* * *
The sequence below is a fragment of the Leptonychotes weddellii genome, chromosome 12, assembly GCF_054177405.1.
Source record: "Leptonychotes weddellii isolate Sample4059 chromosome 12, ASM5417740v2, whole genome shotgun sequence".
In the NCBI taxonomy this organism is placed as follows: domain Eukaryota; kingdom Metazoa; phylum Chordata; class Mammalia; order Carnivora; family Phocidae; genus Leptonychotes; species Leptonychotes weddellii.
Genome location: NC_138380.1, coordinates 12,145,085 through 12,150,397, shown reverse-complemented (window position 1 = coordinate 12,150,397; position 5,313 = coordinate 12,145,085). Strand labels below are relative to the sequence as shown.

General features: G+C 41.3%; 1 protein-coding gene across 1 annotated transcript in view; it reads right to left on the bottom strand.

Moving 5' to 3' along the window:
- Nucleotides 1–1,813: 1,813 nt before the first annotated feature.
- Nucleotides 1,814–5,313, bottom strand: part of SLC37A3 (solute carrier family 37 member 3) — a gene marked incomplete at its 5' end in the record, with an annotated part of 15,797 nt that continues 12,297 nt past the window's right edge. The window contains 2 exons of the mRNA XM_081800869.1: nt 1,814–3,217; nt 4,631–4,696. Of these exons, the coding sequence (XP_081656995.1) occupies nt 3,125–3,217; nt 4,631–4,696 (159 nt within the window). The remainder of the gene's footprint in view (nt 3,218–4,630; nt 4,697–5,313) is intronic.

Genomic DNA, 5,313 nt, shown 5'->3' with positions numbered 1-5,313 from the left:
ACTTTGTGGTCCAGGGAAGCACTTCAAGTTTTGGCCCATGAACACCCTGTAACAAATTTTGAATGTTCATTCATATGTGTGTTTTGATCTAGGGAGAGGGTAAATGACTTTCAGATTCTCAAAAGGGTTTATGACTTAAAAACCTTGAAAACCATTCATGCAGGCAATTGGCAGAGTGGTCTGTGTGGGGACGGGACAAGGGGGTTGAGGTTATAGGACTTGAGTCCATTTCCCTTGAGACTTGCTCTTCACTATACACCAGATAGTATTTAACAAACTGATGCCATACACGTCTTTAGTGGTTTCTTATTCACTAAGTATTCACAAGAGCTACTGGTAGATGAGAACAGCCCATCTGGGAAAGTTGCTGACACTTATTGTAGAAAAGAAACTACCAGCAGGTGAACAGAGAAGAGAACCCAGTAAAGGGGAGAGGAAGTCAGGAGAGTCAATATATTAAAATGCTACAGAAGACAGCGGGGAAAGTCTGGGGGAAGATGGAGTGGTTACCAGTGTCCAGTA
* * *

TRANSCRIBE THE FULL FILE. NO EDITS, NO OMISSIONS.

The sequence below is a fragment of the Leptonychotes weddellii genome, chromosome 12, assembly GCF_054177405.1.
Source record: "Leptonychotes weddellii isolate Sample4059 chromosome 12, ASM5417740v2, whole genome shotgun sequence".
In the NCBI taxonomy this organism is placed as follows: domain Eukaryota; kingdom Metazoa; phylum Chordata; class Mammalia; order Carnivora; family Phocidae; genus Leptonychotes; species Leptonychotes weddellii.
Genome location: NC_138380.1, coordinates 12,145,085 through 12,150,397, shown reverse-complemented (window position 1 = coordinate 12,150,397; position 5,313 = coordinate 12,145,085). Strand labels below are relative to the sequence as shown.

General features: G+C 41.3%; 1 protein-coding gene across 1 annotated transcript in view; it reads right to left on the bottom strand.

Moving 5' to 3' along the window:
- Nucleotides 1–1,813: 1,813 nt before the first annotated feature.
- Nucleotides 1,814–5,313, bottom strand: part of SLC37A3 (solute carrier family 37 member 3) — a gene marked incomplete at its 5' end in the record, with an annotated part of 15,797 nt that continues 12,297 nt past the window's right edge. The window contains 2 exons of the mRNA XM_081800869.1: nt 1,814–3,217; nt 4,631–4,696. Of these exons, the coding sequence (XP_081656995.1) occupies nt 3,125–3,217; nt 4,631–4,696 (159 nt within the window). The remainder of the gene's footprint in view (nt 3,218–4,630; nt 4,697–5,313) is intronic.

Genomic DNA, 5,313 nt, shown 5'->3' with positions numbered 1-5,313 from the left:
ACTTTGTGGTCCAGGGAAGCACTTCAAGTTTTGGCCCATGAACACCCTGTAACAAATTTTGAATGTTCATTCATATGTGTGTTTTGATCTAGGGAGAGGGTAAATGACTTTCAGATTCTCAAAAGGGTTTATGACTTAAAAACCTTGAAAACCATTCATGCAGGCAATTGGCAGAGTGGTCTGTGTGGGGACGGGACAAGGGGGTTGAGGTTATAGGACTTGAGTCCATTTCCCTTGAGACTTGCTCTTCACTATACACCAGATAGTATTTAACAAACTGATGCCATACACGTCTTTAGTGGTTTCTTATTCACTAAGTATTCACAAGAGCTACTGGTAGATGAGAACAGCCCATCTGGGAAAGTTGCTGACACTTATTGTAGAAAAGAAACTACCAGCAGGTGAACAGAGAAGAGAACCCAGTAAAGGGGAGAGGAAGTCAGGAGAGTCAATATATTAAAATGCTACAGAAGACAGCGGGGAAAGTCTGGGGGAAGATGGAGTGGTTACCAGTGTCCAGTA